We are Open and here to help

By Christine Hemphill | 29th March 2020

How are you today? Wherever you are in the world, you are very likely impacted by the novel coronavirus pandemic. As most governments move to a lockdown status of various severity, we are all having to adapt very rapidly and in an ongoing way to the turmoil unleashed by this deadly virus. All of the team here at Open would firstly like to wish you, your family, colleagues and communities good health and safe passage through this period. We can never forget the very real human cost to this unfolding. We are very thankful specifically to the many health professionals and businesses who are operating in very strained environments to ensure we can gain treatment if needed and have access to basic services, food, communication, and utilities. Thank you for helping to keep us safer and more secure in these uncertain times. 

In the midst of this, small businesses like ours have had to adjust to the new reality quickly. Here at Open Inclusion, we’ve taken some concrete steps to ensure we continue providing world-class inclusive research and design support for our clients in the UK and beyond. 

This is a moment where the lines of inclusion and the costs of exclusion have shifted very rapidly. We are here to help you understand how people are being impacted through this period, and to support better business prioritisation to protect your most at-risk customers. Our remote consumer or staff research is available to you to inform decisions and improve outcomes.   

Helping businesses navigate difficult inclusion decisions

In this fast-moving and difficult period, it is more important than ever for businesses to understand who is excluded from accessing and engaging easily with various services, information and activities. Currently, this is most relevant to customer-facing online offerings, call centres and home delivery, as these remote services minimise health risks both personally and for the community. It is also highly relevant to consider changing impacts on staff, suppliers or business clients. 

Where services are stretched past their capacity, difficult decisions need to be made to consider how to differentiate support. Is it first come best serviced or do other criteria such as age, health status or carer responsibilities come into it? If they do, how should these characteristics be identified and managed? These are not easy questions or decisions. We don’t claim to have ready-made answer for these. However, we are here and able to help by testing alternatives with rapid inclusive research, reaching to the communities that are most at risk at this moment.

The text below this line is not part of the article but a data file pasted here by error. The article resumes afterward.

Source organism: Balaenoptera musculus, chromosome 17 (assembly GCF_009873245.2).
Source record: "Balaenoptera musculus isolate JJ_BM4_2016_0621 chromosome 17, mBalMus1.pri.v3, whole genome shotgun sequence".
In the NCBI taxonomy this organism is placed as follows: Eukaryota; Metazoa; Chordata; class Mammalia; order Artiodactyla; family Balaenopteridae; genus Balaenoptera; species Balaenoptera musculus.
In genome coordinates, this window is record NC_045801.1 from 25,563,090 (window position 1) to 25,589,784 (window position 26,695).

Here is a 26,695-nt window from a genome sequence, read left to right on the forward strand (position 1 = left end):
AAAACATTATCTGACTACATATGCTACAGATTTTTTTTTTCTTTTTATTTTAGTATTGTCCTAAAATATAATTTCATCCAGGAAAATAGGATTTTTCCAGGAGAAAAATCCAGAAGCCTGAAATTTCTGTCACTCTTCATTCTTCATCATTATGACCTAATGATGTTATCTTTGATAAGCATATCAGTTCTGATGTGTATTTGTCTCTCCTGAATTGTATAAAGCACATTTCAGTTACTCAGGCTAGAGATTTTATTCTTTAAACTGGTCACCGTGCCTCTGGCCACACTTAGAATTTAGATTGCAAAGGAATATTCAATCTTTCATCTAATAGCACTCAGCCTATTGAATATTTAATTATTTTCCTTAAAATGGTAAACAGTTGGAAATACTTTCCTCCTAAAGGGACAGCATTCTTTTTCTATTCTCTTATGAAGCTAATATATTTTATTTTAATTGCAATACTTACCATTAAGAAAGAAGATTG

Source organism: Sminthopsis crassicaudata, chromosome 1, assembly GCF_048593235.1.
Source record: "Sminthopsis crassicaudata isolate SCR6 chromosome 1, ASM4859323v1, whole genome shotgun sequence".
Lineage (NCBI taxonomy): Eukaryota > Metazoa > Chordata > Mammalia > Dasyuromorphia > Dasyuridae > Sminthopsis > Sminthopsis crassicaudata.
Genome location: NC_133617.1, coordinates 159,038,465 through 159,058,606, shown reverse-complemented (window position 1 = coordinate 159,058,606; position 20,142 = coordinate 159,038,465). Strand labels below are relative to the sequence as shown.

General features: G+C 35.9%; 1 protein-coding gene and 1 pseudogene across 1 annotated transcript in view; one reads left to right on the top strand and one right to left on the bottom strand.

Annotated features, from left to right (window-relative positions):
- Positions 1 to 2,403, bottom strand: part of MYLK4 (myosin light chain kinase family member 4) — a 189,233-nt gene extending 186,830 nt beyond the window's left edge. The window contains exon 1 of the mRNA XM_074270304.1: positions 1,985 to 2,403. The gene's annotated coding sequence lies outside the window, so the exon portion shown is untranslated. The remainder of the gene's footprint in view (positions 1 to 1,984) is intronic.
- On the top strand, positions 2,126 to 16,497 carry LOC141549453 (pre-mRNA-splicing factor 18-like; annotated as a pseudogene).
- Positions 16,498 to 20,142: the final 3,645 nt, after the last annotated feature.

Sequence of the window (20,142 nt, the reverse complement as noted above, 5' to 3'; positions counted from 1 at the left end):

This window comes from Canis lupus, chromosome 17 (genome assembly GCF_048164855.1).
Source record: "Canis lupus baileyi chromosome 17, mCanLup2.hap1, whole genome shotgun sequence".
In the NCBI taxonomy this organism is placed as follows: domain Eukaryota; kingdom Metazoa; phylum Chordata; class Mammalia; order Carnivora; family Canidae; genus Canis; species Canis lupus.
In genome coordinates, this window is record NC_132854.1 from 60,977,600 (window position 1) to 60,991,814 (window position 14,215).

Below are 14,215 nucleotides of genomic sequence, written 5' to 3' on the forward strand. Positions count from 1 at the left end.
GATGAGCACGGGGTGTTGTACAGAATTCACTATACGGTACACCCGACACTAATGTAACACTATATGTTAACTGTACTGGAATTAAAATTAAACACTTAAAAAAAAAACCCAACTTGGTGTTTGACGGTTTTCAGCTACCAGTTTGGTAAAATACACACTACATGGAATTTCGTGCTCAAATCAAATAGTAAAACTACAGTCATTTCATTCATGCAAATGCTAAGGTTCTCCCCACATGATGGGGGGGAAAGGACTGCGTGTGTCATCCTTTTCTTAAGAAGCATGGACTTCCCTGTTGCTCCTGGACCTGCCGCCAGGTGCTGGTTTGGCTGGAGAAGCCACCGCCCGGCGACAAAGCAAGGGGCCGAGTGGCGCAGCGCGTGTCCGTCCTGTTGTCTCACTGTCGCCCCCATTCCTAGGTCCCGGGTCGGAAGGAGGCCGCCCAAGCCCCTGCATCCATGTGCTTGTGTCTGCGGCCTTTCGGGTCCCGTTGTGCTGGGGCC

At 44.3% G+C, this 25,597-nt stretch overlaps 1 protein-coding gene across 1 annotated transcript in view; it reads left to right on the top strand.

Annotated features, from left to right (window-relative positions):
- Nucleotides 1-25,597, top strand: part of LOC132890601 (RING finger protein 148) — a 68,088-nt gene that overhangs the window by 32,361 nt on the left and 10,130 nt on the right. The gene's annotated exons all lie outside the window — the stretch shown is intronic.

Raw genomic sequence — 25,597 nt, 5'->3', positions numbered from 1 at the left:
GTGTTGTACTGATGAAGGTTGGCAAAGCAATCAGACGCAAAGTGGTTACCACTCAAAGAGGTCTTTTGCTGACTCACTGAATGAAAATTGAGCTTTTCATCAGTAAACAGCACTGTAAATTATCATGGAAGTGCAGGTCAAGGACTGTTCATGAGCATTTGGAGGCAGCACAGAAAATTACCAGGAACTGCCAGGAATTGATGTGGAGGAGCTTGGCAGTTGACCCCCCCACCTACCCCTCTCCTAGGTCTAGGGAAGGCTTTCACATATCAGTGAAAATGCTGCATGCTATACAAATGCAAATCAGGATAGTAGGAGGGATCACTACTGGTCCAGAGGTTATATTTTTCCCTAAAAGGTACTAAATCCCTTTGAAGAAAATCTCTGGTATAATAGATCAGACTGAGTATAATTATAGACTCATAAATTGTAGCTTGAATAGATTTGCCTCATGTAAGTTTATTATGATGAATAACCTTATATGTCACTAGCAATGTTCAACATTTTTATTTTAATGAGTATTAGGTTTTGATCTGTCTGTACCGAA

Inclusion has shifted, as have the implications

If people can’t buy what they require online due to poor digital accessibility they may need to be exposed to shopping outside of their home. If people are not well connected with pervasive internet connectivity, have good tools or skills to use online services, they may be more exposed during this period.  Those with disabilities or long term health issues, and those over 70 are the most at risk of severe complications, pneumonia and death if they contract coronavirus. People living in the same household with people categorised as highly at-risk are therefore equally needing additional protection if we are to minimise the human tragedy of the pandemic.

The lockdown has changed the lines of inclusion and exclusion. Step-free access to a closed store is less relevant. Digital access to food, education and entertainment or health advice is far more relevant to us all. The costs of exclusion have shifted also.

For example, a fit healthy amputee may find travel more difficult, but in today’s environment doesn’t need to travel and they are not at heightened risk of complications from contracting the virus. Someone with a long term health condition such as muscular dystrophy who has set up their home and life so that they are able to manage relatively independently and disability-free conversely may be severely at risk if the digital services that they rely on crash, or have an unimaginably long queue as Ocado did last week, and where there isn’t another, equally accessible option available to them. Ocado is known to have very good digital accessibility.